If you were given the three equations \[\color{Blue}{a+b+c=1}\]\[\color{Blue}{a^2+b^2+c^2=2}\] \[\color{Blue}{a^3+b^3+c^3=3}\]

And then the values of \(\color{Red}{a^n+b^n+c^n}\) are asked for some \(n \in \mathbb{Z}^+\), then you can get the answer by long expansions, squaring, getting needed terms etc, but there is a smart way too !

Some days ago, i had shared a set by name Bashing Unavailable...Awesome problems , which was on problems of this type , for \(n \in \{ 4,5,6,7,8,9,10\}\).

If you haven't tried the set, I prefer telling you to try it before you read this note.

You can get the thing for \(n=4\) by algebraic manipulations (and also for further values of \(n\) ) , for example this "part of the solution" which I knowingly wrote to the first problem of the set.

This way, you can get the values.... but here goes the smarter way, the \(\color{Purple}{\textbf{generalisation}}\). My way is similar to my friend Aamir Faisal Ansari,a worth following person's way...

See that as shown in the image, we can get values of \(ab+bc+ca=\dfrac{-1}{2}\) and \(abc=\dfrac{1}{6}\)

Next, let's define a sequence \(\{t_n\}\) as \(t_n=a^n+b^n+c^n\)

Then, we do the following algebraic manipulation which will give us the generalisation

\(a^n+b^n+c^n=(a+b+c)(a^{n-1}+b^{n-1}+c^{n-1}) - \text{<something>}\)

(something = the extra terms that will come in the expansion of first term of the RHS)

\(a^n+b^n+c^n=(a+b+c)(a^{n-1}+b^{n-1}+c^{n-1}) \\ \quad \quad \quad \quad -(ac^{n-1} + bc^{n-1}+ab^{n-1}+cb^{n-1}+ba^{n-1}+ca^{n-1})\)

For the extra terms, we have

\((ac^{n-1} + bc^{n-1}+ab^{n-1}+cb^{n-1}+ba^{n-1}+ca^{n-1}) = \\ \quad \quad \quad \quad \quad \quad (ab+bc+ca)(a^{n-2}+b^{n-2}+c^{n-2}) - \text{<other something>}\)

\(\textbf{Other something}= bca^{n-2}+cab^{n-2}+abc^{n-2} = abc(a^{n-3}+b^{n-3}+c^{n-3})\)

Thus, we have

\(a^n+b^n+c^n=(a+b+c)(a^{n-1}+b^{n-1}+c^{n-1})\\\quad \quad \quad\quad \quad - (ab+bc+ca)(a^{n-2}+b^{n-2}+c^{n-2}) \\ \quad \quad \quad \quad\quad+ abc(a^{n-3}+b^{n-3}+c^{n-3})\)

From this we get the recurrence relation \[t_n=(a+b+c) t_{n-1} -(ab+bc+ca)t_{n-2} +(abc)t_{n-3}\]

And because we know the values of all the **coefficients** in this thing, we get the recurrence relation \[t_n=t_{n-1} +\frac{1}{2} t_{n-2}+\frac{1}{6} t_{n-3}\]

From this recurrence relation, \(\color{Green}{\text{because you already know the first 3 terms}}\), you can get the value of all the further terms like a cakewalk !

Reshare if this is helpful, and try to solve the last part of it, the \(6^{th}\) part of the set - Bashing Unavailable Part 6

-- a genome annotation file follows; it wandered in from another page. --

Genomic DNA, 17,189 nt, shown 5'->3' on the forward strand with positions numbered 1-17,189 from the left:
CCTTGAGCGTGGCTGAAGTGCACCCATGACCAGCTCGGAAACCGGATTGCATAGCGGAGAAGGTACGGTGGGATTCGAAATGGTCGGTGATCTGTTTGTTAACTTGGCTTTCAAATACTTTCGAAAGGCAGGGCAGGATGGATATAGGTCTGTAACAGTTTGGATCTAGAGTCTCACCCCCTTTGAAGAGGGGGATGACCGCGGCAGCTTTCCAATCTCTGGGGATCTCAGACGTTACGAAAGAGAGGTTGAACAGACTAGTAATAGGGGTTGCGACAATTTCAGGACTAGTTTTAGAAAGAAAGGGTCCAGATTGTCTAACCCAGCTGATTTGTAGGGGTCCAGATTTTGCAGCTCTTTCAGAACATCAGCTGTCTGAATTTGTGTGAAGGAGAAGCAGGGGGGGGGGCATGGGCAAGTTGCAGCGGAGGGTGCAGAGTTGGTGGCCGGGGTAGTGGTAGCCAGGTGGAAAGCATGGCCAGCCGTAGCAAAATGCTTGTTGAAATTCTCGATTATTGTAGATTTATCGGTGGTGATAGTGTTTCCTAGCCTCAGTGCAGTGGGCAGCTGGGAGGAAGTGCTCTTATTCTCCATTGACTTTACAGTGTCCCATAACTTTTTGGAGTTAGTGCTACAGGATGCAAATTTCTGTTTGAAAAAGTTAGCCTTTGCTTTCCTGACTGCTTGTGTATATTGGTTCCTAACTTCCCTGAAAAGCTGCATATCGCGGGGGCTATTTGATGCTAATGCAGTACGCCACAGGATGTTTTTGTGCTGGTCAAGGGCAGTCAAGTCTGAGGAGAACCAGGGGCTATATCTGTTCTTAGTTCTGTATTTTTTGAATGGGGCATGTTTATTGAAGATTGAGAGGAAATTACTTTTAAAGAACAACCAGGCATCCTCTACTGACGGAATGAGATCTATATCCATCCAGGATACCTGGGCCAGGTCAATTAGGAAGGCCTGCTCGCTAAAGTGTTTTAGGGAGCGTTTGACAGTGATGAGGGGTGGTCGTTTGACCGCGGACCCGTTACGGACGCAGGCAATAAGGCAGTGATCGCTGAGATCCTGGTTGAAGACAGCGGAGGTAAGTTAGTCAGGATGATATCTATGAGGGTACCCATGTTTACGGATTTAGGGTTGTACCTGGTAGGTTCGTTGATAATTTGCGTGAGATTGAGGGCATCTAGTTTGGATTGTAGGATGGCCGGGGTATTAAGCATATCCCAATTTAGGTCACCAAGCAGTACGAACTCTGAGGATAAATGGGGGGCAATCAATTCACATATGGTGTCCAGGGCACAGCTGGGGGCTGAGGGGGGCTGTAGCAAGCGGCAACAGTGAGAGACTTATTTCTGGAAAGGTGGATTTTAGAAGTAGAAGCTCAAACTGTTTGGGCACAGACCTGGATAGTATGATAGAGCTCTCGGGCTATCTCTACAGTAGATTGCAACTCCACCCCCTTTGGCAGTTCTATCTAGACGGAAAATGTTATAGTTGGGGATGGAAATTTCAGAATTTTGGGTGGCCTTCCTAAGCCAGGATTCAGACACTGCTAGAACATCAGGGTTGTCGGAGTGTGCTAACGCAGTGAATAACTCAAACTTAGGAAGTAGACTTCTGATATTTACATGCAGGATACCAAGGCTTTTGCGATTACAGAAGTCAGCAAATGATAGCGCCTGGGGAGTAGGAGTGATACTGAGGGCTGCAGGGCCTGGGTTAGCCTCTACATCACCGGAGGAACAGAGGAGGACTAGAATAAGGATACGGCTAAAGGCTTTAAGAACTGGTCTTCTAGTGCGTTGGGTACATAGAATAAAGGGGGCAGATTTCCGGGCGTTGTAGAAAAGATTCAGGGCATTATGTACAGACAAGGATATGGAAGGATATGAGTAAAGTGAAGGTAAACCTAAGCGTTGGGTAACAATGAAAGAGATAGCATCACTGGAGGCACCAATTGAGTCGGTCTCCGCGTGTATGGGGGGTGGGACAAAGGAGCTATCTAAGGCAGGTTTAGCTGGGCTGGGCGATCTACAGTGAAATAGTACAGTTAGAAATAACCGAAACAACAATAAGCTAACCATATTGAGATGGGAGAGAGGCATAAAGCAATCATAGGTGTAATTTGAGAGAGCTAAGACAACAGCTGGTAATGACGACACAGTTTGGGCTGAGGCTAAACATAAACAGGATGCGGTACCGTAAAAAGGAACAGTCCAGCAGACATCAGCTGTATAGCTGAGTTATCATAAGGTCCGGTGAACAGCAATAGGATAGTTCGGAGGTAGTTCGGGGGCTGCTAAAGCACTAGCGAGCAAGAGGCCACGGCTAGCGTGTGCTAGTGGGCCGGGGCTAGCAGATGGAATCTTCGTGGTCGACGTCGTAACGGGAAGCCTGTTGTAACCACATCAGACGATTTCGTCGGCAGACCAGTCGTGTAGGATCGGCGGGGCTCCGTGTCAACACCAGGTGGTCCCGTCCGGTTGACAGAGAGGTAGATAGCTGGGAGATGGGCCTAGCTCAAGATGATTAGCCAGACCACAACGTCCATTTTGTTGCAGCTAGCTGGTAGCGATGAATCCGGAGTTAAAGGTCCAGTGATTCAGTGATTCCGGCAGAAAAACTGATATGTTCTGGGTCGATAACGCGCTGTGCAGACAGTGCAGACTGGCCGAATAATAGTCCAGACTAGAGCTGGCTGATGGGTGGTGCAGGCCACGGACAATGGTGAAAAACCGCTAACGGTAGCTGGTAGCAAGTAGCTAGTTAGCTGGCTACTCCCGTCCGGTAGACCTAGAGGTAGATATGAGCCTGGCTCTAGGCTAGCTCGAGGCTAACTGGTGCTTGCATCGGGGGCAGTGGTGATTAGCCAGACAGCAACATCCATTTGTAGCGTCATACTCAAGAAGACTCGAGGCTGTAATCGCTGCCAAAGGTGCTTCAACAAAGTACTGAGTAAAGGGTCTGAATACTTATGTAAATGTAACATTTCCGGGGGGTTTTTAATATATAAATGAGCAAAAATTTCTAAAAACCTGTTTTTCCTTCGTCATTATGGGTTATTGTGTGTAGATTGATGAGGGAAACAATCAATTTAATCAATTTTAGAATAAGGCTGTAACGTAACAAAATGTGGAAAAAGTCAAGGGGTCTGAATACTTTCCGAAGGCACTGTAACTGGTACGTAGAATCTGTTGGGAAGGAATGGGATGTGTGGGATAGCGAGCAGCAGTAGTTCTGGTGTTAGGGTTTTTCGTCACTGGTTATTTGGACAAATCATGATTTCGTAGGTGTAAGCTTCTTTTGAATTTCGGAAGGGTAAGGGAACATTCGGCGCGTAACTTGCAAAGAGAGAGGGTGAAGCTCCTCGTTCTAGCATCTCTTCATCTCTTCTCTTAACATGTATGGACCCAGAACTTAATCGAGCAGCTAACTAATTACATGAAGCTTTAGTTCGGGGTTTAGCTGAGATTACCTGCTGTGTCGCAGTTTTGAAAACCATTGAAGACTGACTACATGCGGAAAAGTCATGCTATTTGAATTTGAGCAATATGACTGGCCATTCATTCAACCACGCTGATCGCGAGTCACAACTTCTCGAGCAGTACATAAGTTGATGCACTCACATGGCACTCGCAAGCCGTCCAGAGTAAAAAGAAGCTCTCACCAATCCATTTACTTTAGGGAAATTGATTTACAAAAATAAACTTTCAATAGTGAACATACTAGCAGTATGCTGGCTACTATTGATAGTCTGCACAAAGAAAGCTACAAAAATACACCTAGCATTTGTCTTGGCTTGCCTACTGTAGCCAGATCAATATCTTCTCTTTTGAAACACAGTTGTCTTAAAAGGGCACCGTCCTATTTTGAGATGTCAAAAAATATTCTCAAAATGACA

No vote yet

1 vote

×

Problem Loading...

Note Loading...

Set Loading...

Easy Math Editor

`*italics*`

or`_italics_`

italics`**bold**`

or`__bold__`

boldNote: you must add a full line of space before and after lists for them to show up correctlyparagraph 1

paragraph 2

`[example link](https://brilliant.org)`

`> This is a quote`

Remember to wrap math in \( ... \) or \[ ... \] to ensure proper formatting.`2 \times 3`

`2^{34}`

`a_{i-1}`

`\frac{2}{3}`

`\sqrt{2}`

`\sum_{i=1}^3`

`\sin \theta`

`\boxed{123}`

## Comments

Sort by:

TopNewestThis method is known as "Newton's Sums".

Log in to reply

@Aditya Raut What about "Bashing Unbelievable Part 1.5"?

Log in to reply

It will come after I release \(\displaystyle \color{Purple}{\textbf{Bashing Unavailable part }} \color{Green}{\sqrt{\dfrac{\sum_{k=\sqrt{2}} ^{\sqrt{17}} \bigl( 2^{\sqrt{k}} + k^{\sqrt{2}} \bigr)}{\int_0 ^\infty \sin^{2014} x \text{ dx} - \log_{9.7} 888 }}}\)

Any more doubts @Satvik Golechha ???

Log in to reply

-_-Log in to reply

It doesn't converge according to Wolfram Alpha

Log in to reply

Log in to reply

Similar technics were given in Arthur Engel , i read them little while ago. BTW Nice work Aditya!!

Log in to reply

Thanks a lot!!!

Log in to reply

Thanks a lott!! @Aditya Raut !! A wonderful Note!! i have been struggling at questions of these type a bit...but not anymore...thanks!! :):)

Log in to reply

Really amazing one...

Log in to reply

What's amazing about the set is that even though you have so many equations in the same three variables, you can't find their values. I mean, I know you're transforming the given equations to the new ones, so you technically can't find the values of the variables, but still.

Log in to reply

The

Newton Sumsin 3 variables are:\[p=a+b+c \\ q=ab+bc+ac \\ r=abc\]

These are fairly straightforward to calculate if you're give \(\sum a,\sum a^2,\sum a^3\).

If you let \(a,b,c\) be the roots of the monic polynomial \(f(x)\) then you have:

\[f(x)=(x-a)(x-b)(x-c)=x^3-px^2+qx-r \quad \quad f(a)=f(b)=f(c)=0 \\ f(a)=0 \implies a^3-pa^2+qa-r=0 \implies a^3=pa^2-qa+r\]

If we let \(t_n=\sum a^n\) then we get:

\[a^3=pa^2-qa+r \implies a^{n+3}=p a^{n+2}-q a^{n+1}+r a^n \\ \sum a^{n+3}=p \sum a^{n+2} -q \sum a^{n+1}+r \sum a^n \\ t_{n+3}=p \; t_{n+2}-q \; t_{n+1}+r \; t_n\]

This gives you a way of quickly calculating \(t_n\) for large \(n\) as you will know \(p,q,r\).

I've used this method on this problem.

Log in to reply

Cool:))

Log in to reply

this is cool bro.!! :)

Log in to reply